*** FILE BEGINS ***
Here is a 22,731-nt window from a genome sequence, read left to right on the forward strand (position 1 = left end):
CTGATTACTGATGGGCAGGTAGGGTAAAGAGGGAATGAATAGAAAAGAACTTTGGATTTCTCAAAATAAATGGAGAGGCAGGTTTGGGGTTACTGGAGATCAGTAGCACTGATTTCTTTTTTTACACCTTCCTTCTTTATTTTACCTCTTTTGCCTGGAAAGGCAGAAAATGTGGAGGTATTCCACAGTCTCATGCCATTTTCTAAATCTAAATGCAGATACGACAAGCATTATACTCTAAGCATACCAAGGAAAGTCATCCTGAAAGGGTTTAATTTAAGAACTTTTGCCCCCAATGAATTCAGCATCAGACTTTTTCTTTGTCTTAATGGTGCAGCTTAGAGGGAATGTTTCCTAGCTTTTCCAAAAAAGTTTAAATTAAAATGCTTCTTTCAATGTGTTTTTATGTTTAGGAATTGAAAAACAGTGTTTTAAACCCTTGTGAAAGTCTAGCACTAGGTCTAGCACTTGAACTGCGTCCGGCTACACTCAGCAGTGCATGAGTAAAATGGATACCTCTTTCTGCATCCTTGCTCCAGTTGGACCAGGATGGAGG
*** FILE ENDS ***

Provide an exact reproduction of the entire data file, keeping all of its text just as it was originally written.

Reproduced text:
Here is a 22,731-nt window from a genome sequence, read left to right on the forward strand (position 1 = left end):
CTGATTACTGATGGGCAGGTAGGGTAAAGAGGGAATGAATAGAAAAGAACTTTGGATTTCTCAAAATAAATGGAGAGGCAGGTTTGGGGTTACTGGAGATCAGTAGCACTGATTTCTTTTTTTACACCTTCCTTCTTTATTTTACCTCTTTTGCCTGGAAAGGCAGAAAATGTGGAGGTATTCCACAGTCTCATGCCATTTTCTAAATCTAAATGCAGATACGACAAGCATTATACTCTAAGCATACCAAGGAAAGTCATCCTGAAAGGGTTTAATTTAAGAACTTTTGCCCCCAATGAATTCAGCATCAGACTTTTTCTTTGTCTTAATGGTGCAGCTTAGAGGGAATGTTTCCTAGCTTTTCCAAAAAAGTTTAAATTAAAATGCTTCTTTCAATGTGTTTTTATGTTTAGGAATTGAAAAACAGTGTTTTAAACCCTTGTGAAAGTCTAGCACTAGGTCTAGCACTTGAACTGCGTCCGGCTACACTCAGCAGTGCATGAGTAAAATGGATACCTCTTTCTGCATCCTTGCTCCAGTTGGACCAGGATGGAGG